You and your fiancé are a few months away from walking down the aisle and committing yourselves to each other for the rest of your lives. You both decide you want to enter into a prenuptial agreement to protect your respective assets in the event of divorce. But before you both say, “I do,” it is important to understand what you need to do to help make sure your agreement is enforced if you and your spouse find yourselves in family court later on. Below are some tips to help preemptively address potential problems with enforcement of your agreement.
Make Sure You and Your Fiancé Have a Full Financial Disclosure: South Carolina law requires that both spouses make an accurate financial disclosure of their assets and debts prior to entering into a prenuptial agreement. In other words, both spouses are entitled to have a full picture of the other spouse’s financial situation prior to signing an agreement. If, after entering into the agreement, you discover your spouse lied on their financial disclosure and had substantially different assets than disclosed, you can try to claim you were deceived by your spouse’s incomplete disclosure as a defense to enforcement of the agreement.
Make Sure the Agreement is not Overly Favorable to One Party: Under South Carolina law, a family law court will not enforce a prenuptial agreement if it finds the agreement to be “unconscionable.” A prenuptial agreement may be considered unconscionable if it so favors one of the parties that no reasonable person (as the non-favored party) would have entered the agreement.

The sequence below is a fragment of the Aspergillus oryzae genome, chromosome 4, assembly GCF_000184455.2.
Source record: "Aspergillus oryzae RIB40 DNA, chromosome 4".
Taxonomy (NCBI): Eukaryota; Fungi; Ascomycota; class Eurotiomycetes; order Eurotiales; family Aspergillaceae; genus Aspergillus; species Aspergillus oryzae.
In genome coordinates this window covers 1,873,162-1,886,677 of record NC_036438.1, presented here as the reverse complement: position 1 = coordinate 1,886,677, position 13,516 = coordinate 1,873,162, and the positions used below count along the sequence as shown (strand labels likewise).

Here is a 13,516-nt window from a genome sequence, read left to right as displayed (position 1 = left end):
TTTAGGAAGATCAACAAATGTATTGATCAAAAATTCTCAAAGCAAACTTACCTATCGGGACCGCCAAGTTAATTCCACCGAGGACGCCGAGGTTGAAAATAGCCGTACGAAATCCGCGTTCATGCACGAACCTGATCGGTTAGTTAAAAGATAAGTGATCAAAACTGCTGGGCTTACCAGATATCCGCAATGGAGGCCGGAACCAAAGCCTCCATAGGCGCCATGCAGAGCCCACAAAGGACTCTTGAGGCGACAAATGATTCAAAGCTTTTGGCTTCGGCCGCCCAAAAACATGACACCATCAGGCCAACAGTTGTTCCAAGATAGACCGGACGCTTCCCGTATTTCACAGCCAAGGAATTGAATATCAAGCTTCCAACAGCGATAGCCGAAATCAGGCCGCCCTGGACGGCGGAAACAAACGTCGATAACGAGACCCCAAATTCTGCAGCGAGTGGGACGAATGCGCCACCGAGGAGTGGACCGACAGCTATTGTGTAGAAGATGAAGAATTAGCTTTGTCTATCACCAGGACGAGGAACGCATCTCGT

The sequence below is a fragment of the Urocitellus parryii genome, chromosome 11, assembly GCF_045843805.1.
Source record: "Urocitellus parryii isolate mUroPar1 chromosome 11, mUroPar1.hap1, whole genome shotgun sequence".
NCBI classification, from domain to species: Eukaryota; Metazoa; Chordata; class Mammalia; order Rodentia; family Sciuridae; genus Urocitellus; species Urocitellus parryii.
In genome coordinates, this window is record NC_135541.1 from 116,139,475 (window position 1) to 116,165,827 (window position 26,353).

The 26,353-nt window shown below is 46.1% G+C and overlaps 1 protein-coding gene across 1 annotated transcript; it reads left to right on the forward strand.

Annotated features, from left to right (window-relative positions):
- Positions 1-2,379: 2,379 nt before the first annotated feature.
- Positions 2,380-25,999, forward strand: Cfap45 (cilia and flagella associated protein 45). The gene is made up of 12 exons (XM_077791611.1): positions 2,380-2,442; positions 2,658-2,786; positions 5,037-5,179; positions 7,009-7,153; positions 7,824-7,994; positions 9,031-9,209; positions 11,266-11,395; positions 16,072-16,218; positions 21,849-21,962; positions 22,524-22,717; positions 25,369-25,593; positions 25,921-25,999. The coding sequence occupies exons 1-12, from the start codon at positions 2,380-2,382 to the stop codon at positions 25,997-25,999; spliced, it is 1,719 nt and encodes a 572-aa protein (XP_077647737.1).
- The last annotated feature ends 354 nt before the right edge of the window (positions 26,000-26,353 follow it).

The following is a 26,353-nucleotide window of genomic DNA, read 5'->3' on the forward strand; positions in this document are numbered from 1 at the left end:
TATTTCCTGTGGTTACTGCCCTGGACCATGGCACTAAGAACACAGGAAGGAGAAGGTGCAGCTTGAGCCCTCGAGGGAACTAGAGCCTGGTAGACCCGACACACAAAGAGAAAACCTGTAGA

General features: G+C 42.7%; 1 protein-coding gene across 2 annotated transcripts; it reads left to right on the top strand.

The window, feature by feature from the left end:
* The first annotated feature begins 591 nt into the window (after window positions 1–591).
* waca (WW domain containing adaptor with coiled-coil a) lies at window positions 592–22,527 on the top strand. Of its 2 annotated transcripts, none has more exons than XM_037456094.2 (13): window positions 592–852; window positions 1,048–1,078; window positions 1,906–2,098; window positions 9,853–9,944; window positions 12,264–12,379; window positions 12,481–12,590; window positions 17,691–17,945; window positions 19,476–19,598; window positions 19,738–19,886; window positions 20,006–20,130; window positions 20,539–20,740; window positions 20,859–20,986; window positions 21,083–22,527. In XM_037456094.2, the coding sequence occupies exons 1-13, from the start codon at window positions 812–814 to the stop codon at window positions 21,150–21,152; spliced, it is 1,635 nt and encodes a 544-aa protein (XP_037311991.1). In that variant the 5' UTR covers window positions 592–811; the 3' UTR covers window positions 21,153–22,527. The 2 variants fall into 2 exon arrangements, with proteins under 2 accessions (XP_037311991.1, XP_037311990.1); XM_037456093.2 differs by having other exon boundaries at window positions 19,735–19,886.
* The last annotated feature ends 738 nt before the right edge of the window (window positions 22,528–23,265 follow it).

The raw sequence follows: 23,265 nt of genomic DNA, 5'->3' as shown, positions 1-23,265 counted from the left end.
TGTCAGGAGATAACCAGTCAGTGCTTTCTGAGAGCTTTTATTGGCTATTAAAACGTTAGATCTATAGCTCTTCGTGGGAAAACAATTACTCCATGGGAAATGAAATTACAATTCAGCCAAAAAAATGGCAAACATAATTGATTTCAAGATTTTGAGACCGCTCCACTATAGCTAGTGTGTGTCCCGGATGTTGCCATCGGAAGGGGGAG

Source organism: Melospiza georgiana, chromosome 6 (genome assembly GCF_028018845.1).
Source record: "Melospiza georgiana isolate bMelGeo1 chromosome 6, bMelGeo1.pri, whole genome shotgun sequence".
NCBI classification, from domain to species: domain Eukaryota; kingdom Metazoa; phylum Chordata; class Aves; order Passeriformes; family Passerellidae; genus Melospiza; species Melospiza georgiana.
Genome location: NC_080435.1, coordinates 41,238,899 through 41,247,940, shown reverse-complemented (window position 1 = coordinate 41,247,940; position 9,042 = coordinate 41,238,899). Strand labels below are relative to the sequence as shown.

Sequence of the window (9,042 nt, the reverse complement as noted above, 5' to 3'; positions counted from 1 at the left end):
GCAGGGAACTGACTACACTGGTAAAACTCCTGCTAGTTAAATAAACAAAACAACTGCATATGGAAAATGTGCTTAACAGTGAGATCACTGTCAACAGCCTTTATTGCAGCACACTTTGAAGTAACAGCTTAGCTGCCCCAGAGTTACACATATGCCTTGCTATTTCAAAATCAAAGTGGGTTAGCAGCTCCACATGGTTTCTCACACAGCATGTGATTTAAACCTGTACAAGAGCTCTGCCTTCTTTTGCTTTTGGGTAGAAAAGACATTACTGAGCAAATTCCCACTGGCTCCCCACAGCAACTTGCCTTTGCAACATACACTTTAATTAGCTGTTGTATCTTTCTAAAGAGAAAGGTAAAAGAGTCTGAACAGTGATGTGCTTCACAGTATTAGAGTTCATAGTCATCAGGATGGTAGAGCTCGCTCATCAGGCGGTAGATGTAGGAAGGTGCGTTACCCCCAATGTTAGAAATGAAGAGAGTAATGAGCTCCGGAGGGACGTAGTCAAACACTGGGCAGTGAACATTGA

Neither Spouse Should Feel Coerced Into Signing the Agreement: If a court finds one spouse was unduly pressured to enter into the prenuptial agreement, the court will deny enforcement of the agreement against the pressured spouse. Common examples of undue pressure include one spouse threatening to call off a wedding if the other person does not sign the agreement as written. A court will also consider when the spouse was presented with the draft agreement for signature (a week before the wedding versus a few months before) and whether the spouse had an opportunity to hire his or her own counsel.